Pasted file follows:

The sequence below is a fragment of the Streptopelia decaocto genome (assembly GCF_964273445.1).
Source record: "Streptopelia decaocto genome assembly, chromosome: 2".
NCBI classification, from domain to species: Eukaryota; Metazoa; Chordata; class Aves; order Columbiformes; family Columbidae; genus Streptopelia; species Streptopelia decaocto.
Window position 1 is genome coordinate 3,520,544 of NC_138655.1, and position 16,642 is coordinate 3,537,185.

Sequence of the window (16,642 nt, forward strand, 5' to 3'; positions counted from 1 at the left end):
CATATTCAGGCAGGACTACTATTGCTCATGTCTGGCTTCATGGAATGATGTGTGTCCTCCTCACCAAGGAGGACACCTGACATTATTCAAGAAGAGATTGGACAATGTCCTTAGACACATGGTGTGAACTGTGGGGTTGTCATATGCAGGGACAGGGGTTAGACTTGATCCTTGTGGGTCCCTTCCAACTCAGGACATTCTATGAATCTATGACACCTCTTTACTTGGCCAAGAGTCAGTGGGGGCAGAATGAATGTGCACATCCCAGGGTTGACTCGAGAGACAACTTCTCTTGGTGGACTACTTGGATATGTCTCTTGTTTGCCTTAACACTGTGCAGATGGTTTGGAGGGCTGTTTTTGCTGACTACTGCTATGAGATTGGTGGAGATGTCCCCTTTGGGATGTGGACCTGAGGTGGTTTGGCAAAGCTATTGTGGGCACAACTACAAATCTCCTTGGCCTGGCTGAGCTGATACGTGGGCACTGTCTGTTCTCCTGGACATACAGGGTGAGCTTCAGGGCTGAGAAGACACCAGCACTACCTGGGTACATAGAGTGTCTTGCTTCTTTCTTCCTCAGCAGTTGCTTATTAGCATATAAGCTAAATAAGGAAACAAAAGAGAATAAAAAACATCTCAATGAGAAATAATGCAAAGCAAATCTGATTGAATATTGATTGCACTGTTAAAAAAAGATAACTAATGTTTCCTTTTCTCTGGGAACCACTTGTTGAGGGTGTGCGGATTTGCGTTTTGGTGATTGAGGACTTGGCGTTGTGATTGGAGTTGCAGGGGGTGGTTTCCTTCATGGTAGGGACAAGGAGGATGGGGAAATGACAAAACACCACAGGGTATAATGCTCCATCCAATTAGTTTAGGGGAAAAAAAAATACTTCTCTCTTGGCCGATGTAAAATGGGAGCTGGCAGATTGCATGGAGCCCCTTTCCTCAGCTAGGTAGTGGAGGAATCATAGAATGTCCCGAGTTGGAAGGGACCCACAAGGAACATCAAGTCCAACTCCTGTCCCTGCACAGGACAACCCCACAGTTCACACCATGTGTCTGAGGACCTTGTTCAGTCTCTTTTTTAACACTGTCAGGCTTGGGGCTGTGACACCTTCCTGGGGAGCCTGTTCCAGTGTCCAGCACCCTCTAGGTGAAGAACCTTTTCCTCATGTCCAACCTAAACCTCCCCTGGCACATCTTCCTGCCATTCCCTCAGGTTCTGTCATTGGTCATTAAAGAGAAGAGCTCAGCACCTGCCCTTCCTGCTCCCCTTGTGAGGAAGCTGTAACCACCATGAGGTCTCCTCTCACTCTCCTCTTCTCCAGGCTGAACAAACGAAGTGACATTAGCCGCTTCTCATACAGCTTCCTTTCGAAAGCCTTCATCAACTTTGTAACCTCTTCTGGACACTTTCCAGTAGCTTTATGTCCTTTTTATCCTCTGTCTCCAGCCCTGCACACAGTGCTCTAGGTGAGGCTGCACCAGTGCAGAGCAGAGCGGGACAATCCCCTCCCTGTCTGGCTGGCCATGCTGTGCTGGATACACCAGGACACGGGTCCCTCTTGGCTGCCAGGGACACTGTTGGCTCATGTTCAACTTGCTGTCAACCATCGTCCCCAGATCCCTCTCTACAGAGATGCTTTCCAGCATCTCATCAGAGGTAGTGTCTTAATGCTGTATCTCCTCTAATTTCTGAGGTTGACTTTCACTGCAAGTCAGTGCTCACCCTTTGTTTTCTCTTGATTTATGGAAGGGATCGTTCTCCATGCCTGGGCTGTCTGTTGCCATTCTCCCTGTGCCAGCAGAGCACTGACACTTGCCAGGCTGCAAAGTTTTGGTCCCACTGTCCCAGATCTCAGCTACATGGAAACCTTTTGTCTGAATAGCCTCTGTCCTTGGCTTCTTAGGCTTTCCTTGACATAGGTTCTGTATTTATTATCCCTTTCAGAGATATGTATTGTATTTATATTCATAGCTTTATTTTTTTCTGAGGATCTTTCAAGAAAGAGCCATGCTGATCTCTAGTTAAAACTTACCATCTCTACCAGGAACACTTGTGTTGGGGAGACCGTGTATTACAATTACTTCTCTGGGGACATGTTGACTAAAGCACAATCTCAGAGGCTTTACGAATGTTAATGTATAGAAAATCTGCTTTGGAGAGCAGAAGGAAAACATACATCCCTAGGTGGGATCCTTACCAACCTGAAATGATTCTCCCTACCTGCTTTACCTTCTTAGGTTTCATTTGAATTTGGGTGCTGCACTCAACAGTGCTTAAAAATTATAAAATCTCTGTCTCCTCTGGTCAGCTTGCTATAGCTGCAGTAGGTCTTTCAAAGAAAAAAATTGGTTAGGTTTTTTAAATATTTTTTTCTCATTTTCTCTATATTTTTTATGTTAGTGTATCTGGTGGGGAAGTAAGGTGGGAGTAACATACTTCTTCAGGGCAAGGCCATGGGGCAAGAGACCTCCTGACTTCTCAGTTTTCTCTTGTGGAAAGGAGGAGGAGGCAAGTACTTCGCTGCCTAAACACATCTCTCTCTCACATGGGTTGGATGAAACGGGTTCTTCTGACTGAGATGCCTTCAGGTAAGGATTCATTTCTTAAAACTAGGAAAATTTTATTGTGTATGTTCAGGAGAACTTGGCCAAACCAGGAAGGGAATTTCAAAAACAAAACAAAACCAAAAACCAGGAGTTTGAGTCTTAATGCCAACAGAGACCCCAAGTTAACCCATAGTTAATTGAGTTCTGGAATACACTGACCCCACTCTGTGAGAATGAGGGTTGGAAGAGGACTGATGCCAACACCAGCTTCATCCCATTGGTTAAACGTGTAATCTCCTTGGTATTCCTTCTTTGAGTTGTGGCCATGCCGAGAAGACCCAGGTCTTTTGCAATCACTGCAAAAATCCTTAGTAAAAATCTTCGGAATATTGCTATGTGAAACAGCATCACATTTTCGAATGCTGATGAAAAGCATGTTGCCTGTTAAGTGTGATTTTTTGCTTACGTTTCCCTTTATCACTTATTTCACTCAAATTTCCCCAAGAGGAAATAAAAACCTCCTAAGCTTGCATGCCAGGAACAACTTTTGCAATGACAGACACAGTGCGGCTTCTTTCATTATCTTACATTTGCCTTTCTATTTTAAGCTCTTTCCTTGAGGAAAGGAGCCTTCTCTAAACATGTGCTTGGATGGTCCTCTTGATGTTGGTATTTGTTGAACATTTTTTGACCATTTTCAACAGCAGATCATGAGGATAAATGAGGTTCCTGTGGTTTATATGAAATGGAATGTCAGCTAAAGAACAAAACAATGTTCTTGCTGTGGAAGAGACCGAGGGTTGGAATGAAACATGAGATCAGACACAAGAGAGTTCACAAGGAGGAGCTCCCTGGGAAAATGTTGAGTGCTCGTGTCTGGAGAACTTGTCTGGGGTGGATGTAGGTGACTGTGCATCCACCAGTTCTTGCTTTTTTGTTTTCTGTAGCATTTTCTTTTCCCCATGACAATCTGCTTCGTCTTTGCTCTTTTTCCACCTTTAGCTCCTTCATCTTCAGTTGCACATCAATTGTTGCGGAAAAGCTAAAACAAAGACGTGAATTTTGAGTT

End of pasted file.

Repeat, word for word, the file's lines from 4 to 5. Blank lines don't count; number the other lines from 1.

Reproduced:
Window position 1 is genome coordinate 3,520,544 of NC_138655.1, and position 16,642 is coordinate 3,537,185.

Sequence of the window (16,642 nt, forward strand, 5' to 3'; positions counted from 1 at the left end):